The bomber is the most casual looking. Recognised by its waist-length, the jacket is made from soft leather, which tends to be more malleable giving it a relaxed look.
The jacket has contrast trim (sometimes in contrast colour and fabric), which usually mixes up the waist and sleeve cuffs for a succinct fit.
Hardware in minimal, with solely asymmetrical zip up the front, with functional kangaroo-pouch side pockets – or without.
The biker (think Marlon Brando) boasts large lapels and a flared collar, that can be snapped down for extra security. Packed with metallic hardware (studs, plugs and zips), the front zipper is normally asymmetrical, allowing the wider side to fold in underneath its partner.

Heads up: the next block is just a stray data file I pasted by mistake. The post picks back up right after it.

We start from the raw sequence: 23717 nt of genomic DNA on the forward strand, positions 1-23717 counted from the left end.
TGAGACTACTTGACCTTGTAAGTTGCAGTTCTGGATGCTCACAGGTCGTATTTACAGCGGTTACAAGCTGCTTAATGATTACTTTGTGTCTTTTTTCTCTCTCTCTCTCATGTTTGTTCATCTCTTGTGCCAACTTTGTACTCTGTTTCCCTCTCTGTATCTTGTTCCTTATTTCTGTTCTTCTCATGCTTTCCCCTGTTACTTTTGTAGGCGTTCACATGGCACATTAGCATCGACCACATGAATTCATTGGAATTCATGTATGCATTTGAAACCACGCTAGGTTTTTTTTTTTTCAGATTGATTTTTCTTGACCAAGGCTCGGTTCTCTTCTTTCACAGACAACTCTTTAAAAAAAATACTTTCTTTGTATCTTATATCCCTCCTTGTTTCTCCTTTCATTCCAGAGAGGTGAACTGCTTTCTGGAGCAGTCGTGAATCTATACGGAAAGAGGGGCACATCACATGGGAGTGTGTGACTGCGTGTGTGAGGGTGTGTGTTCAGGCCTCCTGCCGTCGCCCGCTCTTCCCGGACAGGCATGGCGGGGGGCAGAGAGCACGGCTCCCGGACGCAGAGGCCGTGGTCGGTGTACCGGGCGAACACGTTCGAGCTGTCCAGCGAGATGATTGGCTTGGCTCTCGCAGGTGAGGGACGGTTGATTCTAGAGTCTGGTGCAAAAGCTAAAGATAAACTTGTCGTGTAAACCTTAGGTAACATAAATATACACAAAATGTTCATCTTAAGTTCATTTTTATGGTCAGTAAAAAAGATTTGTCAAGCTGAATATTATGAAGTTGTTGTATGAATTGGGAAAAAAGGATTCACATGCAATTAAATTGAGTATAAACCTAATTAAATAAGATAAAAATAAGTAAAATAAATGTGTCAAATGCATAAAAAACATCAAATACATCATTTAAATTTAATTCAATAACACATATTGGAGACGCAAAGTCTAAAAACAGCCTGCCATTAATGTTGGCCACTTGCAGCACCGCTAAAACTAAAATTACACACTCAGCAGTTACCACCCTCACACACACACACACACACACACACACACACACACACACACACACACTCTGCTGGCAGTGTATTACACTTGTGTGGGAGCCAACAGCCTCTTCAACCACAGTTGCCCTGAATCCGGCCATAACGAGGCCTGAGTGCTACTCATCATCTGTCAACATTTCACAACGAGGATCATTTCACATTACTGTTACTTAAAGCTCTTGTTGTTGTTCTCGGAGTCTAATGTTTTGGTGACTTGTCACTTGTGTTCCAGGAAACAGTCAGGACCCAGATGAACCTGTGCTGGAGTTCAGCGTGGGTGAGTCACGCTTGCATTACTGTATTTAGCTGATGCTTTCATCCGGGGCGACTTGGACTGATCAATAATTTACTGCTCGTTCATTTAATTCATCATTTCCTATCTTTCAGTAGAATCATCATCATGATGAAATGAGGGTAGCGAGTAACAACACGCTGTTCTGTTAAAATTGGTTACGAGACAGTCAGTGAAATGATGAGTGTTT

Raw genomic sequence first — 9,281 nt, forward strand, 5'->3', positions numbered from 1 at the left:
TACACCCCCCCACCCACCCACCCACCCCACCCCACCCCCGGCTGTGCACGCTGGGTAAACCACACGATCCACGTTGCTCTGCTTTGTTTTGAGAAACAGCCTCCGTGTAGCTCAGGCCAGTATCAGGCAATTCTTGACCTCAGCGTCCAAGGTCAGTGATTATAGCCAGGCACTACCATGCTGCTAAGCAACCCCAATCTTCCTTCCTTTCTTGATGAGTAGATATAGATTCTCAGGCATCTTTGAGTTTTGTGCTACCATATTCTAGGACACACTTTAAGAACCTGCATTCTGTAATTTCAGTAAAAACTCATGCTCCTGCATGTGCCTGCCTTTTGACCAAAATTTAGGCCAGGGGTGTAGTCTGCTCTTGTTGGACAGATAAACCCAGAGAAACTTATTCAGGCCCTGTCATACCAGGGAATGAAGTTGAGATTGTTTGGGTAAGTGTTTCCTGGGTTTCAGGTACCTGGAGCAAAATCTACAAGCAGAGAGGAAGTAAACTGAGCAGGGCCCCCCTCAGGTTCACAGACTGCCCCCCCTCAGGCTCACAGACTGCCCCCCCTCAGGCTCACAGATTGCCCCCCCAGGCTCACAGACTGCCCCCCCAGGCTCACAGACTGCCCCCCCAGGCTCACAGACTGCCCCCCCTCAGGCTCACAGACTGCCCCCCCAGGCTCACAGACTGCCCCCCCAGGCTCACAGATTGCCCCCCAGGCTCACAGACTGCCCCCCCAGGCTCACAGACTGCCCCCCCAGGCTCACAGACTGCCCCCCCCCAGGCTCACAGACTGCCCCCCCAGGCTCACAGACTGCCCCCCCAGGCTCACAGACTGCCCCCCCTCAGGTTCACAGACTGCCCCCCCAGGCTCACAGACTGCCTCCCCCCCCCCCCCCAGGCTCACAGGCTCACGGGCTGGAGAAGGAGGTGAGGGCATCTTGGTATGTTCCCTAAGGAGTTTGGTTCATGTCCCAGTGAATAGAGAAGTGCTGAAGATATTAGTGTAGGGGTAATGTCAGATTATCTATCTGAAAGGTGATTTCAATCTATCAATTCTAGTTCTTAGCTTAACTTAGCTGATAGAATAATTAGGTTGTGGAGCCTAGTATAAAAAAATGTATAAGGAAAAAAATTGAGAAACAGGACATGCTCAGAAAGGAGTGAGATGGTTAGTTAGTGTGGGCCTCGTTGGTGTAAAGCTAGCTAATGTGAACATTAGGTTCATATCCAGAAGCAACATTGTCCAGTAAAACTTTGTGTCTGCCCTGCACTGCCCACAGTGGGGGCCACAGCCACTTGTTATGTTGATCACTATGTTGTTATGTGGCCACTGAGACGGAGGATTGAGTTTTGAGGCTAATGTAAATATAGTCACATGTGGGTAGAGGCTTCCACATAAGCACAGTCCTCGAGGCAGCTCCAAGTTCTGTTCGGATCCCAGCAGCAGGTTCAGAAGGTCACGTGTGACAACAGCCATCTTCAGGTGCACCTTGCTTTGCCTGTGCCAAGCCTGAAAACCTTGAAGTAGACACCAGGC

The racer is the most standard looking despite its motocross-look. They are streamlined jackets with a little collar that snaps shut, or can be without a collar at all.
Straight zipped, they aren’t lined with plush fabric and have no lapels or extra hardware to flash things up.
Leather Jacket Fit
The fit of the leather jacket – like a suit – is paramount. But unlike a bad fitting jacket or blazer, leather jackets can’t be altered easily and it’s expensive if you do.
So what should you look for exactly? The jacket should sit cling to the contours of your body, with shoulders cutting sharp and square on the shoulder – like a blazer.
A leather jacket isn’t really designed for wearing over bulk layers – more a fine-gauge sweater or tee – so buy the smallest size that fits, allowing for a bit of stretch to occur. Your arms should be able to move freely and not feel tight and uncomfortable. The length of the sleeves should skim the the wrist and hem bottom should cut at the belt line.